Beating bowel cancer
PUBLISHED: 10:00 27 January 2016
Cases of bowel cancer are on the rise, but treatments are also becoming more successful in recent years
Bowel cancer, otherwise known as colorectal cancer, is becoming more common. There has been a 6% increase in cases over the last decade and in 2011, more than 41,000 people were diagnosed with the disease in the UK.
One possible cause for this rise could be the association between bowel cancer and poor Western diet that is low in fibre and high in processed meats and fat.
However, Matthew Hanson, a consultant colorectal surgeon at the private Harley Street at Queen’s facility in Romford, says most cases are sporadic.
‘There is a degree of inheritance in around a third of cases, but the number of cases specifically caused by inherited genes is quite small,’ he explains.
While the number of people developing bowel cancer has been increasing, the number dying of it is dramatically declining. The five year survival rate has doubled over the past 40 years, according to Cancer Research UK figures.
Part of this is due to better detection. TV advertising has highlighted the need to be vigilant for symptoms such as rectal bleeding and people aged 60 to 69 are now offered screening for the disease using a faecal occult blood test (stool sample kits sent through the post to check for minute samples of blood). Those over 70 can also request kits.
‘One problem with bowel cancer is that sometimes there are no or few symptoms until the disease is at a relatively late stage, which is why the faecal occult blood testing is so important in detecting microscopic particles of blood, long before bleeding from the bottom is apparent,’ says Mr Hanson.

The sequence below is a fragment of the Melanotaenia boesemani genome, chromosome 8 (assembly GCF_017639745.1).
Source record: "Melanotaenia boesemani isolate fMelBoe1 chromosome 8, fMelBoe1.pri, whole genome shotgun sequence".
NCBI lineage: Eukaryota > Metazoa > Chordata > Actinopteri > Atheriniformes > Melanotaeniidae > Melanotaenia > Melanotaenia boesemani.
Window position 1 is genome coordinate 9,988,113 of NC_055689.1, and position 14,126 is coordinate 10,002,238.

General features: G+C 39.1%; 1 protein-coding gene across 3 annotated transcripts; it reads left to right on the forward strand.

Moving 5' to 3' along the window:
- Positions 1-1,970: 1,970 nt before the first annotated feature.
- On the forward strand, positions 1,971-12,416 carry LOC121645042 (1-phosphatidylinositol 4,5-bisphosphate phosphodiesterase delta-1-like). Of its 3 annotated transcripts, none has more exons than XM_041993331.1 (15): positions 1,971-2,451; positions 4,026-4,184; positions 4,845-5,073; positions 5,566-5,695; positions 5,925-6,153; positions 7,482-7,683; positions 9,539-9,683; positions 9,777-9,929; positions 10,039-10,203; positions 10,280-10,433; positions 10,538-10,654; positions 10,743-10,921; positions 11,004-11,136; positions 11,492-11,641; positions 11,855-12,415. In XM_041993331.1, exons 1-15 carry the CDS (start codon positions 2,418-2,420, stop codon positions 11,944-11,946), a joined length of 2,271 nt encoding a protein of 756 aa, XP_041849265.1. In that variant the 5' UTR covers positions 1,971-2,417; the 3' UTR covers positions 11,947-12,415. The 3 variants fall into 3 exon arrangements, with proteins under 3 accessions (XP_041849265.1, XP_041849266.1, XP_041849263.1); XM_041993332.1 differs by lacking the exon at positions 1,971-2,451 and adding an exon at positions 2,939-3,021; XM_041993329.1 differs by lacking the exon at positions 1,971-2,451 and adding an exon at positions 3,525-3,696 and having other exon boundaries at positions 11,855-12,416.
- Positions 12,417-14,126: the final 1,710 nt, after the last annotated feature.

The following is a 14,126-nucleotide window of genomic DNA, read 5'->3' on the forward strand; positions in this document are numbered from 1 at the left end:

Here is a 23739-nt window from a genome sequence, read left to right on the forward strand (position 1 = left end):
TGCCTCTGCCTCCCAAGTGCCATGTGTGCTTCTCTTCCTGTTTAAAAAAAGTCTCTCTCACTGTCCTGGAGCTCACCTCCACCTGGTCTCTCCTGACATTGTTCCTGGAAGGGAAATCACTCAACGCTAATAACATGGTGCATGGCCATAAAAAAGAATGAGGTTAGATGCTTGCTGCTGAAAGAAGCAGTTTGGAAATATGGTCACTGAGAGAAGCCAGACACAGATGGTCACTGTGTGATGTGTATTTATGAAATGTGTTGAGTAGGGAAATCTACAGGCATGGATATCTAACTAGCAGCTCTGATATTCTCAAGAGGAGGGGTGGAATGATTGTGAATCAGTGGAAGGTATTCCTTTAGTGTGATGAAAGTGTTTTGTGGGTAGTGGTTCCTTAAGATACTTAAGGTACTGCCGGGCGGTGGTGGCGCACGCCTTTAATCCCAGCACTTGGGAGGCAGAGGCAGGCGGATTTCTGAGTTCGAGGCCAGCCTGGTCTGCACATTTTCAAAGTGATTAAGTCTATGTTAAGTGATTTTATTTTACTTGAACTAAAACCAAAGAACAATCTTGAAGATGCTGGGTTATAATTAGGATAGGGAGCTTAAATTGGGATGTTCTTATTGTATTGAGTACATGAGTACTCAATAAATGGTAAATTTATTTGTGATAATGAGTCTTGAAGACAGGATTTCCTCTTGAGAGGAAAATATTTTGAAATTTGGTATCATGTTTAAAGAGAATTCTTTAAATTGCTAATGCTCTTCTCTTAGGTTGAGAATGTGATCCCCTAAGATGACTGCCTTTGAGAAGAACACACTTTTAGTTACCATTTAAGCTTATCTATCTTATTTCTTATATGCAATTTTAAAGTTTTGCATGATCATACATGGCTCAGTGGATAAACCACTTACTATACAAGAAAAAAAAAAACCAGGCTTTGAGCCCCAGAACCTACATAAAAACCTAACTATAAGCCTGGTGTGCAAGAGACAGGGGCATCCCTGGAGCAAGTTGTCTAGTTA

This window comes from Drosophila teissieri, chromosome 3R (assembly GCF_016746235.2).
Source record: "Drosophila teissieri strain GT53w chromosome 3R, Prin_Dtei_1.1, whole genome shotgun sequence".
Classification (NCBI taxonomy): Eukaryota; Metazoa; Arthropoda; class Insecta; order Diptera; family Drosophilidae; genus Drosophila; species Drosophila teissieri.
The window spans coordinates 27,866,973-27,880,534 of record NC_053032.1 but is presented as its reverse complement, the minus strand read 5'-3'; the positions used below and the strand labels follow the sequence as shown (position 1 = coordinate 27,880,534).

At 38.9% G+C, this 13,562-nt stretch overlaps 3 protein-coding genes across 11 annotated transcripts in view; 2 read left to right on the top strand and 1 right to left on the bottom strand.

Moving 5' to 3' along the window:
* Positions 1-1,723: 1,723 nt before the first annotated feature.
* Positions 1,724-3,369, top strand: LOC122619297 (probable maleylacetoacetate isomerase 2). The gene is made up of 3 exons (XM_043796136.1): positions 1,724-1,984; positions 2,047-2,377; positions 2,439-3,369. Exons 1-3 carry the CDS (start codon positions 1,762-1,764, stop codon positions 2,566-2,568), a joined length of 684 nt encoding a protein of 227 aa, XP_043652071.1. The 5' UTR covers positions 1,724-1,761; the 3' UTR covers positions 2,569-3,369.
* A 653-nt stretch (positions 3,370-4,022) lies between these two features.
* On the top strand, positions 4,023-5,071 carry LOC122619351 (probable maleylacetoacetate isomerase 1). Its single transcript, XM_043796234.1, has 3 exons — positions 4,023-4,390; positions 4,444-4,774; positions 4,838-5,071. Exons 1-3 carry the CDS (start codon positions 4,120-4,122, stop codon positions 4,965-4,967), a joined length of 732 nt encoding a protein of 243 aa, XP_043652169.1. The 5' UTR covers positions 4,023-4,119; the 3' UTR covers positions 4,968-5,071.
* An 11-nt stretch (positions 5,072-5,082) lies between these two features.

‘If you do have bleeding from the rear end then it is more likely to be caused by something simple like haemorrhoids. But it can be a sign of cancer, so it should never be ignored.’
Other possible symptoms of bowel cancer are anaemia or persistent change in bowel habits. ‘Normally, it is more concerning if the stools are persistently looser than if someone has persistent constipation,’ Mr Hanson explains.
If someone is suspected of having bowel cancer, they will often be offered a colonoscopy – where a tiny camera is inserted into the colon to examine for any growths. At the same time, biopsies can be taken. If a tumour is detected the outlook is much brighter than it once was.
‘Bowel cancer is eminently treatable,’ says Mr Hanson. ‘A lot, of course, depends on the stage at which the cancer is caught, but there is always hope for patients.
‘Several years ago there was concern that the outcome for colorectal surgery in the UK was not as good as it was in Europe and the USA, but the screening programme and improved waiting times means people are being identified with earlier stages of the disease.’
Even with advanced disease, surgeons can now remove tumours that have spread from the bowel to the liver or lungs. Drug treatments have also improved, making the outlook much brighter especially for those with advanced bowel cancer.
Mr Hansen adds: ‘I would urge anyone offered screening to take it – it really can save lives.’
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